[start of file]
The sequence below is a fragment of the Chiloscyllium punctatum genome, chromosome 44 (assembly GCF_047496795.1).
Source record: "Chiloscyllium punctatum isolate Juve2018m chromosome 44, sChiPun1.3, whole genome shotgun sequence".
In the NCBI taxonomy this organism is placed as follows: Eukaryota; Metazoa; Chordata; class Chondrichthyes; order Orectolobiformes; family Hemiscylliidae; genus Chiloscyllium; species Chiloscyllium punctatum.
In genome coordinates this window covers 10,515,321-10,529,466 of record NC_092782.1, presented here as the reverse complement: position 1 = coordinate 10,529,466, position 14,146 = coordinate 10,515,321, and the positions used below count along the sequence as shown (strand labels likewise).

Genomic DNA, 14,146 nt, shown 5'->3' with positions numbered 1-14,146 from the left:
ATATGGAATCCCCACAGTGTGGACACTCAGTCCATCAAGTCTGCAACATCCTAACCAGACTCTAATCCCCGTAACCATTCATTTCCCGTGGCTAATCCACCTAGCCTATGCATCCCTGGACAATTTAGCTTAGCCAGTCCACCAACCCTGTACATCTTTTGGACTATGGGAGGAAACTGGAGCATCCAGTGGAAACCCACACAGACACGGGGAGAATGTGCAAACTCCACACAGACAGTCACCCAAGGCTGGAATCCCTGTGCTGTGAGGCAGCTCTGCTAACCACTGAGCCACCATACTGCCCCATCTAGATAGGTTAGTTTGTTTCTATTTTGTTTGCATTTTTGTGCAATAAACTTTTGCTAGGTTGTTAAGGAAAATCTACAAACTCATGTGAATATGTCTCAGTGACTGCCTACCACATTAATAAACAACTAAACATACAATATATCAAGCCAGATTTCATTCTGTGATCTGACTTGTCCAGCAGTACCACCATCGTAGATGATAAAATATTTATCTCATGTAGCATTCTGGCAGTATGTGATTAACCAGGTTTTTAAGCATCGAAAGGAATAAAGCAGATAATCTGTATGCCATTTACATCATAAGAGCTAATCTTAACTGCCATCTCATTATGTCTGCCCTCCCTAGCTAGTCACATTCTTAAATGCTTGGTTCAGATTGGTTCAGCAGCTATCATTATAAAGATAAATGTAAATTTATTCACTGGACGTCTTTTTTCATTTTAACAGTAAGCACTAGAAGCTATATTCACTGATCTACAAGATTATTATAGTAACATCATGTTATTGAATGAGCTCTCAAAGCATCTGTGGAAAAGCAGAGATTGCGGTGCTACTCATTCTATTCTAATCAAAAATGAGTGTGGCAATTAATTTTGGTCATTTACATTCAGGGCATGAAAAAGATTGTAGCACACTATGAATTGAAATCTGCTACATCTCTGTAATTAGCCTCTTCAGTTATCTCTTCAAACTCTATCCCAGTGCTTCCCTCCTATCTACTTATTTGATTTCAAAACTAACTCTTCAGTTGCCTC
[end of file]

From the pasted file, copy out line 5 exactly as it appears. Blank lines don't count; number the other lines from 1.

Genomic DNA, 14,146 nt, shown 5'->3' with positions numbered 1-14,146 from the left: